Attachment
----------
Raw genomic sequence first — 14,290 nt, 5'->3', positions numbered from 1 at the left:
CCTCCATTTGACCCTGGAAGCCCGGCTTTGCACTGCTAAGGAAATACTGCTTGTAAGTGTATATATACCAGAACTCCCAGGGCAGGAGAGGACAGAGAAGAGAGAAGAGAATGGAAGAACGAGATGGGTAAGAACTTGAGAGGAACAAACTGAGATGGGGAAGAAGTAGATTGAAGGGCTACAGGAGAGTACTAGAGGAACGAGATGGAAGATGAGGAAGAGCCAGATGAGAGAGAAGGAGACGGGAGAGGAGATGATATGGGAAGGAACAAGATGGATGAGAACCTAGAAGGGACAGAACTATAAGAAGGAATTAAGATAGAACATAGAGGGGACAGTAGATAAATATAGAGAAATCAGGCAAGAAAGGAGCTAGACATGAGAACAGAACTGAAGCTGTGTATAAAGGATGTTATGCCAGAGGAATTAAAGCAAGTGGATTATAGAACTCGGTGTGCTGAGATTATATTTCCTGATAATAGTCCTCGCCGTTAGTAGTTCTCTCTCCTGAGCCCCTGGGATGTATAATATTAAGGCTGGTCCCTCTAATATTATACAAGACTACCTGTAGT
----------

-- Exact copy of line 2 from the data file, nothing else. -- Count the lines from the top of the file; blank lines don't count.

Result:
CCTCCATTTGACCCTGGAAGCCCGGCTTTGCACTGCTAAGGAAATACTGCTTGTAAGTGTATATATACCAGAACTCCCAGGGCAGGAGAGGACAGAGAAGAGAGAAGAGAATGGAAGAACGAGATGGGTAAGAACTTGAGAGGAACAAACTGAGATGGGGAAGAAGTAGATTGAAGGGCTACAGGAGAGTACTAGAGGAACGAGATGGAAGATGAGGAAGAGCCAGATGAGAGAGAAGGAGACGGGAGAGGAGATGATATGGGAAGGAACAAGATGGATGAGAACCTAGAAGGGACAGAACTATAAGAAGGAATTAAGATAGAACATAGAGGGGACAGTAGATAAATATAGAGAAATCAGGCAAGAAAGGAGCTAGACATGAGAACAGAACTGAAGCTGTGTATAAAGGATGTTATGCCAGAGGAATTAAAGCAAGTGGATTATAGAACTCGGTGTGCTGAGATTATATTTCCTGATAATAGTCCTCGCCGTTAGTAGTTCTCTCTCCTGAGCCCCTGGGATGTATAATATTAAGGCTGGTCCCTCTAATATTATACAAGACTACCTGTAGT